I am in the final edits of my next book Changing the Way We Do Church, which is a second edition of a book I first wrote in 2009. In this second edition, I include an entire section on the role of social media
and technology. I ran across this excerpt from chapter 15 as I was editing and thought I would share it with you. The book should be released in about two weeks. I realize that those who probably need to read this excerpt cannot because they do not utilize social media, but I thought I would still send it along to those who do.
One of the statements I made in a magazine article I wrote in 1979 was the following: “In this age of highly technological media bombardment and of in- tense competition for the attention of people, Christians face a formidable, yet crucial task, both of hearing what God says and effectively communicating it to one another and to the world.” We had no idea in 1979 what “media bombardment” was when we compare communication then to what it is today.We had no Internet in 1979, no social media, no cell phones, no cable TV, no email.There were only a few channels available on our television. Because of today’s bombardment, some church folk and entire churches have opted out of the onslaught, choosing instead to barricade themselves behind a technological barrier and ignore the noise of the attack.
I liken it to the example of my dear grandmother who came to the United States as a young woman to marry my grandfather in the early 1900s. She taught herself to read English, gave birth to 13 children, and woke up every morn- ing to fire up the coal stove so she could cook for her brood. Later in life, two of her bachelor sons served 20 years in the military and came home after they retired to live in the house in which they were raised, making renovations that included installing a landline phone. Before that phone, if we needed to get in touch with my grandmother, we called her next-door neighbor who would go and fetch my grandmother, who would then walk from her home, stepping over the stream that came from the outhouse toilet, and walk about 25 yards to the neighbor’s house.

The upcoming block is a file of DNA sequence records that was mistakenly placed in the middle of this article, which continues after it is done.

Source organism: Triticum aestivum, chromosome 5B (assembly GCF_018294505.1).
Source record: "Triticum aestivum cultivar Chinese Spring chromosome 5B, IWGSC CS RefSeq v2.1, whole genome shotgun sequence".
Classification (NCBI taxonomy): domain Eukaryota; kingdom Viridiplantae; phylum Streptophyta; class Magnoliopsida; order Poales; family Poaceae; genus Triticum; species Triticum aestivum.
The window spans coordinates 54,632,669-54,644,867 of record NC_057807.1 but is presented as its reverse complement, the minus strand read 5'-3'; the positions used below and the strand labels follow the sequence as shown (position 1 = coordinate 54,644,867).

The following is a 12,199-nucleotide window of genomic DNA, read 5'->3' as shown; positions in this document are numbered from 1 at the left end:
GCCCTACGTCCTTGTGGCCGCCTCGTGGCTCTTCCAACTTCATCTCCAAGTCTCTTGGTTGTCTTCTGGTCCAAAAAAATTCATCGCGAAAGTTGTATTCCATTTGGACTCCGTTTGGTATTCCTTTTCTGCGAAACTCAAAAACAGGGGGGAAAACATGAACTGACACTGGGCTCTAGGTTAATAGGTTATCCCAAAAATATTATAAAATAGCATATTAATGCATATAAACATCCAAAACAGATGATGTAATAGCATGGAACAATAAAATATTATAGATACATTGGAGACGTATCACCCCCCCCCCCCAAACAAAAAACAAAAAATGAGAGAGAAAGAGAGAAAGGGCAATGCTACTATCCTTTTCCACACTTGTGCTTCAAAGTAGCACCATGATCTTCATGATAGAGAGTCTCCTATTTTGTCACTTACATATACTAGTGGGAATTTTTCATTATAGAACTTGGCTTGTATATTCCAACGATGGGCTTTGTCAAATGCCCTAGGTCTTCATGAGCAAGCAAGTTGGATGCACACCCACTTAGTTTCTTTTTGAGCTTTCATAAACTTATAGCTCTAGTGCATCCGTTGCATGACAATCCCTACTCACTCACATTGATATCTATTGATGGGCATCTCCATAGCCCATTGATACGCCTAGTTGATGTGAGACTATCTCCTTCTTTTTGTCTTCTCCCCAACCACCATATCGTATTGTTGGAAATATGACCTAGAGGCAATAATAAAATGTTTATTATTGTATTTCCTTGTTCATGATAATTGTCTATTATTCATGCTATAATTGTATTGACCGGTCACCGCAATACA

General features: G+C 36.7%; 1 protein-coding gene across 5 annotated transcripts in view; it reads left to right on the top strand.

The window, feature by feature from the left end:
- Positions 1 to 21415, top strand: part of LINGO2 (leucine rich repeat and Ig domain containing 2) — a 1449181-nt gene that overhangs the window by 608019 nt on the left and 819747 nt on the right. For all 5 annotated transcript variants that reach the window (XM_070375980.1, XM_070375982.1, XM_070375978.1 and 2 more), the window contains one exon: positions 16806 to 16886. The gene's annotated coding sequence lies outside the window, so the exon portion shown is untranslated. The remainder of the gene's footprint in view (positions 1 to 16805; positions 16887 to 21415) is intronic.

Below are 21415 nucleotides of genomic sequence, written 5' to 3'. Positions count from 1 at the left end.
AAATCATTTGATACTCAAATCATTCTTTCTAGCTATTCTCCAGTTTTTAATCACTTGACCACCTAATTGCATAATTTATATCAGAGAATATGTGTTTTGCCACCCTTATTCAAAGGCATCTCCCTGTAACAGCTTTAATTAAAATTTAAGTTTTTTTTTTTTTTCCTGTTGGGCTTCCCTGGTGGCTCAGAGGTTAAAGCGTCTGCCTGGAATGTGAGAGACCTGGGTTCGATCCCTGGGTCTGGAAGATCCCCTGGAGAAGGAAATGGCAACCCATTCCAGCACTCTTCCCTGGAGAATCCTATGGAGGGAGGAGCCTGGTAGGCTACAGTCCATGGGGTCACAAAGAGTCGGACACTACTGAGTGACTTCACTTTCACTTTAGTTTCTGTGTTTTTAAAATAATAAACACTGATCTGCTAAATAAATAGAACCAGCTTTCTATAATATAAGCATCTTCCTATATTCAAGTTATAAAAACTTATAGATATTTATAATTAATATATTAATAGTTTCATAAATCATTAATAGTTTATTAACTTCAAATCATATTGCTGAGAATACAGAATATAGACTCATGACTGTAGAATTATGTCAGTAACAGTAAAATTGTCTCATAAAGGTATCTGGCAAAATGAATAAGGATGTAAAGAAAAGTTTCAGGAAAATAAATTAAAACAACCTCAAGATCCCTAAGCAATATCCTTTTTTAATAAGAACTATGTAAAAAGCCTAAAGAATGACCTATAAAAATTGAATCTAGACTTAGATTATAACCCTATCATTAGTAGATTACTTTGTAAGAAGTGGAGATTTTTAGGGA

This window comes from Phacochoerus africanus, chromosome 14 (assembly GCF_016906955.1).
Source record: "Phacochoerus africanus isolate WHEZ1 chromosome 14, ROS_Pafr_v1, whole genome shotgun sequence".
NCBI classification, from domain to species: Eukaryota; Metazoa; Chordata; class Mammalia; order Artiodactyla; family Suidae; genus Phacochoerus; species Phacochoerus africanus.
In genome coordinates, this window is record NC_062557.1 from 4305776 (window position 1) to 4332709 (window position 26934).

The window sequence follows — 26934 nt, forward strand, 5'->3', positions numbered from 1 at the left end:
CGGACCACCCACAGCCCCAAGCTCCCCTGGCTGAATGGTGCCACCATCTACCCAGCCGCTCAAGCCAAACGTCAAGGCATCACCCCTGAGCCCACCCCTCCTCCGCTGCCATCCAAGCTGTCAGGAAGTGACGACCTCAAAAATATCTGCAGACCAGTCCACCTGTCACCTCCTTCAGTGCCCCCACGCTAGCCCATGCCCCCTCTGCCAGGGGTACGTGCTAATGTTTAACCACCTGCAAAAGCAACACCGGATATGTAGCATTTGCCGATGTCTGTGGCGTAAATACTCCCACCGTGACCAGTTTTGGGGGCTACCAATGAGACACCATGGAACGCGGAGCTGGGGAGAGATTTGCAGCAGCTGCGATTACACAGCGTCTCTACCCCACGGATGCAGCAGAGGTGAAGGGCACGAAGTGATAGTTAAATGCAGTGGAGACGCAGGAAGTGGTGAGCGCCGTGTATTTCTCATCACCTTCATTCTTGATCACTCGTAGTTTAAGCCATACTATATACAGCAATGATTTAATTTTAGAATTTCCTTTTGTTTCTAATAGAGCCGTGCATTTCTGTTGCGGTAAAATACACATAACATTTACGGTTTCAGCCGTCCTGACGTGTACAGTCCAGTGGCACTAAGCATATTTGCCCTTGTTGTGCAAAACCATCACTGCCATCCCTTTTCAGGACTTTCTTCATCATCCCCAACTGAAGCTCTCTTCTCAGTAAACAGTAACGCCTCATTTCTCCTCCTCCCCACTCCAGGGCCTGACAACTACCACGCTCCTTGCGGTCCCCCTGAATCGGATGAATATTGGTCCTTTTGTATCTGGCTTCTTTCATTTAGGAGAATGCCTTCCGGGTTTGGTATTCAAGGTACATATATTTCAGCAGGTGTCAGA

The image I have of believers who have checked out of the social media culture is of my grandmother who made do with what someone else had in order to stay in touch. She was cute and old fashioned, but out of touch. In fact, if we search for an example of people who are out of touch with cultural communication norms, we have only to look a few hours from where I live to find the Amish, who have rejected all technology, including vehicles, electricity, and other modern advancements.
The Amish are cultural freaks and people travel from far and wide to see them, buy food from their farm stands, and learn of and marvel at their out-of-touch ways. Yet no one wants to become an Amish. No child comes home to say, “Mom and Dad, I have decided to convert to Amish-ism so I can wear a straw hat, grow a beard, and be a farmer (or wear a head doily and dress modestly).”
My point is that the Amish are so out of touch with the reality of modern culture that their Christian witness is a private affair with no power to impact the world around them. That is how some churches and Christians will be if they continue to avoid social media and modern culture. Fortunately, the pandemic has awakened the church and believers to the power of social media, but time will tell if it is a permanent awakening or if we return to our old-fashioned ways when the all clear signal is given.
Let me say before we proceed that I am not insinuating that social media will replace the Church. Face-to-face contact is always the norm for worship and Christian assembly. I am saying, however, that there is much more the church can do to incorporate technology into its ministry work, not as an afterthought but as an important part. And in a time of crisis like we are currently experiencing, social media is the next best thing to being present with one another.